brake caliper questions

Discussion in 'Workshop Forum' started by myredracer, Nov 6, 2019 at 9:25 PM.

  1. myredracer

    myredracer True Classic

    Something like 10 years ago I bought 4 sets of rebuilt calipers from various sources - 128 & 850 fronts and 124 & scorpion rears. Before I put them into service, I want to disassemble them, make sure all is good and then put them back together. I also have a few pairs of used ones lying around that might be re-usable for someone or good to keep as spares.

    The bore for the e-brake rod in one of the used rear ones has what looks like a very tiny spot of corrosion. I think it needs to be honed. I took it to a machine shop who said they couldn't do it. Then I took it to a brake shop who said it "should be fine". I'd like to see it get honed. Is that ever done to these? If I wanted to do it myself, what type of hone to use?

    When I re-assemble the previously rebuilt calipers, what grease to use. I know not to use petroleum based grease or anti-seize compound but what type & brand of grease is recommended? I found that Krytox is highly regarded but it's not cheap. Permatex has a few versions of brake parts lube. Which one to use? I think there's one or two other brands that are popular.

    Should I be greasing the pistons/bores? I'm not sure if all brake greases can be used for that?

    Lastly, what to use to clean out the crusty dried out crud in the caliper piston groove for the seal? Is there anything that maybe can used to soak the calipers in to soften it up? Tried some brake cleaner and lacquer thinner but didn't do anything. The brake cleaner dries up way too fast to be useful anyway.

    Thanks!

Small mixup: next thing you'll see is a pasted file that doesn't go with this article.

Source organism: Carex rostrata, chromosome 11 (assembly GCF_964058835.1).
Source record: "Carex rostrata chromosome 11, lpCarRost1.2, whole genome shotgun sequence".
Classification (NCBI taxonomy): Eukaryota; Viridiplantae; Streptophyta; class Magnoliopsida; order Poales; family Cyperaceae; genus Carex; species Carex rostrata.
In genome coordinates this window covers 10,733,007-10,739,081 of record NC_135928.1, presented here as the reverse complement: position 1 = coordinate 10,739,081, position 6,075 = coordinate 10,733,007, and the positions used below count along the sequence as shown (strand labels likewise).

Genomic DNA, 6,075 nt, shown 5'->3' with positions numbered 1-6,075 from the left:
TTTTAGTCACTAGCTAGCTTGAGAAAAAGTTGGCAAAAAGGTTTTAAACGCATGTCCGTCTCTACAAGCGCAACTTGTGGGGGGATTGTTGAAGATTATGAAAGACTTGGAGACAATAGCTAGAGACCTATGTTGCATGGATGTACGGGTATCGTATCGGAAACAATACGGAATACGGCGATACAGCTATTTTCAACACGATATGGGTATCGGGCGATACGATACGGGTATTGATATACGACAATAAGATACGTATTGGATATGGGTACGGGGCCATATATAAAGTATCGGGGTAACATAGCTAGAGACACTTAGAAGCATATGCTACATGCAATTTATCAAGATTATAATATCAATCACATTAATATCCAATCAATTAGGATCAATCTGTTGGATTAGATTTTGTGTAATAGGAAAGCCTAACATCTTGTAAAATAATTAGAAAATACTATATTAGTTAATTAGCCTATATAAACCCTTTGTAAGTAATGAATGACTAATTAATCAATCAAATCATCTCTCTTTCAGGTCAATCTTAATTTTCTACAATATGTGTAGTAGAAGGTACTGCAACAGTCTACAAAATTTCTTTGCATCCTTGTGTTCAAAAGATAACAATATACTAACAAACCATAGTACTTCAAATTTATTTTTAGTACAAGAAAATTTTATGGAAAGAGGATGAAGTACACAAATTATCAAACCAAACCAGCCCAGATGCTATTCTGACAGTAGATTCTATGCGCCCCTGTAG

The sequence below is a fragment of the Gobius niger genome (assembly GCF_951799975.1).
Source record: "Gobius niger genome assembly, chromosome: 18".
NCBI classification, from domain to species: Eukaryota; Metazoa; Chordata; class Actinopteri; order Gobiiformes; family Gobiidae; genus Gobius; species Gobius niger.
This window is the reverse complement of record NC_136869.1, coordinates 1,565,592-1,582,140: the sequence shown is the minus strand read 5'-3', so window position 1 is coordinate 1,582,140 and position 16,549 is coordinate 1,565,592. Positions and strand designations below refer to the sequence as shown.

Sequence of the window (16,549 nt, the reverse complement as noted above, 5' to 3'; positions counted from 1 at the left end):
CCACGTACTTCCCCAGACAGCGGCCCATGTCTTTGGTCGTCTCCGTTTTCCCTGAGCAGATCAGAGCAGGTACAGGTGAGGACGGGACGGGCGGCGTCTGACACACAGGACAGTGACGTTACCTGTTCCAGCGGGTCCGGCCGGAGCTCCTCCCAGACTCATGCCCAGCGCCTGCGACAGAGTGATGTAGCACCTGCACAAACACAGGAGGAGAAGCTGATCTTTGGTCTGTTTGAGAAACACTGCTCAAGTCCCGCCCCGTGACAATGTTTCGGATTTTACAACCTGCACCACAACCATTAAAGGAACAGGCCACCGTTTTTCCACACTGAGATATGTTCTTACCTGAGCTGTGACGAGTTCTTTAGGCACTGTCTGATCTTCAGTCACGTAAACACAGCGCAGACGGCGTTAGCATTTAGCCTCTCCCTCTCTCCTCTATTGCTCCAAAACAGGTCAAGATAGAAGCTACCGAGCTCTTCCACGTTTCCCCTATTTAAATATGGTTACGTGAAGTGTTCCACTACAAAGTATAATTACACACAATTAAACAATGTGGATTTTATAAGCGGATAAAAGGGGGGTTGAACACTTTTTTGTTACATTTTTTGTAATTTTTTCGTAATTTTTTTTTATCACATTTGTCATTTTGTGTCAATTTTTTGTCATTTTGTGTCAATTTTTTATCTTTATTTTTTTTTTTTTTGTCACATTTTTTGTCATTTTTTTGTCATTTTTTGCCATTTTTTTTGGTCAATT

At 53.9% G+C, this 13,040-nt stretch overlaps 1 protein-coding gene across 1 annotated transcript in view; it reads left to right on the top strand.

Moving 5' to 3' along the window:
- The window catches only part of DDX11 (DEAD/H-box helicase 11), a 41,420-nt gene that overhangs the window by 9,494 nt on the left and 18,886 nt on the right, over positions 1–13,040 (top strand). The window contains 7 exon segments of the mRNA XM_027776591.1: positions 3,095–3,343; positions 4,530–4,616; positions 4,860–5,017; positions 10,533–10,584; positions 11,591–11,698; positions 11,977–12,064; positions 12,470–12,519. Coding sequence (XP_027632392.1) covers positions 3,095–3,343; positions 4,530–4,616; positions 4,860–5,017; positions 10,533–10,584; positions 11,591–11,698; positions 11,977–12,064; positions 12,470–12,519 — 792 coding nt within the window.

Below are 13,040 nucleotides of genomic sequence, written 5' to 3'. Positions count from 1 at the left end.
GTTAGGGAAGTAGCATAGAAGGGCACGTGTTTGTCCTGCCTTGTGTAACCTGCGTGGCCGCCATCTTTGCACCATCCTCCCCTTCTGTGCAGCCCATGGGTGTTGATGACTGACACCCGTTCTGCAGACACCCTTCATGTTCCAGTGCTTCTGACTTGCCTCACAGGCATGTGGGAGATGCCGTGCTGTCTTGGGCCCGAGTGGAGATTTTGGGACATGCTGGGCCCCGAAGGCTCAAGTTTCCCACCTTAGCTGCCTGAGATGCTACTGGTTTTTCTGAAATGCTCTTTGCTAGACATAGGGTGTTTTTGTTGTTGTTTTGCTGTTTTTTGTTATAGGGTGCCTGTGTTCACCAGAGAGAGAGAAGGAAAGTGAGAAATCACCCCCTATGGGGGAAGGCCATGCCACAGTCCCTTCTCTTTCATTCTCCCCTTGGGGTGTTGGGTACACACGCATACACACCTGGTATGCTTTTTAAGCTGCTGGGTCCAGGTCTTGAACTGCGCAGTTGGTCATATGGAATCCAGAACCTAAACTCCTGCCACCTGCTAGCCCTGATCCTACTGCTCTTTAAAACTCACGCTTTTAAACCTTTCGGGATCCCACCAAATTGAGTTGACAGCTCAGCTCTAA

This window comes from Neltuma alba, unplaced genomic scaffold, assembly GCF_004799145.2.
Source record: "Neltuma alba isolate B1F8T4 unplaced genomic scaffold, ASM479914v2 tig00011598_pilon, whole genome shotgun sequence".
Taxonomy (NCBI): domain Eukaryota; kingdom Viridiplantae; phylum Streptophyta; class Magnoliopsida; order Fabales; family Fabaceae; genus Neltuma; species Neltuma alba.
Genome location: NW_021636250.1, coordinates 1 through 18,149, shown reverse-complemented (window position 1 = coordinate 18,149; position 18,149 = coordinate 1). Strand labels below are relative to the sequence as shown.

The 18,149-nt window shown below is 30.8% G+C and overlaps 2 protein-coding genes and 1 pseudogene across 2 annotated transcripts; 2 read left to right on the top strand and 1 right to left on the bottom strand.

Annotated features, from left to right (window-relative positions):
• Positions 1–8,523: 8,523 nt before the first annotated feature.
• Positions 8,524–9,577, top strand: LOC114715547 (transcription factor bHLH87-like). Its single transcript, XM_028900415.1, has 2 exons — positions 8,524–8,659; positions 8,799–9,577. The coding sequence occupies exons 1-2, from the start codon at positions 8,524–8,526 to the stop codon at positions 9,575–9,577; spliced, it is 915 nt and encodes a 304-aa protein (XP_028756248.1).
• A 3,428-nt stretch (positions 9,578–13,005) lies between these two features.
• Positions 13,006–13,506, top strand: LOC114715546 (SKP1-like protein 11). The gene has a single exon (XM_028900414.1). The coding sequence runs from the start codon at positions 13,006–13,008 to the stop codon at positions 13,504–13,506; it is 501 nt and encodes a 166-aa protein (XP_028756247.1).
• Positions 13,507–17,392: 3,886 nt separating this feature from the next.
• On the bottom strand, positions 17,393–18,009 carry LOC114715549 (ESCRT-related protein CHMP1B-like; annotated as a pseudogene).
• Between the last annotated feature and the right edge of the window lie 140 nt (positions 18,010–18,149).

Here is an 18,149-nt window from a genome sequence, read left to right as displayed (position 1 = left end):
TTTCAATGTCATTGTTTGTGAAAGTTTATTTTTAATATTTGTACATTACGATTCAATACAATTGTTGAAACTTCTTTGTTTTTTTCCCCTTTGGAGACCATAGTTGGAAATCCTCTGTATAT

2. Dan Sarandrea (Phila)

    Dan Sarandrea (Phila) Waitin' On Parts...

    Location:
    Philadelphia, PA
    The ebrake plunger bore hole is pretty small, maybe 3/8 - 5/16? How about a short strip of 400 or 600 sandpaper rolled up and worked in and out of the hole?
     
  3. I've been using Volvo white silicone based brake grease that comes in a plastic squeeze tube for many years with good results. A tube seems to last me a decade or so, and I'm near the end of the one I have now.

    A few weeks before I blew up my engine in 1995, I replaced the rear calipers. When I recently got the car running again, I found the e-brake plungers on both calipers frozen in their bores and no amount of lubricant, force, and/or heat would move them. This also happened to one of the original rear calipers so I guess it is a vulnerability of the design. Something to prevent corrosion there would be a good idea. I gave up on fixing them when I found that Auto Ricambi had brand new calipers (they sell them for 124s) for less than many of the rebuilt ones (which at the time were mostly out of stock). After putting those on, I found that the emergency brakes worked much better than they ever did when the car was new. I can actually park on a steep grade now. I'm not sure if the design was modified or if this set just works better than the factory set and first replacement set. The castings look slightly different than the old set but it could be cosmetic.
     

Share This Page

  1. This site uses cookies to help personalise content, tailor your experience and to keep you logged in if you register.
    By continuing to use this site, you are consenting to our use of cookies.
    Dismiss Notice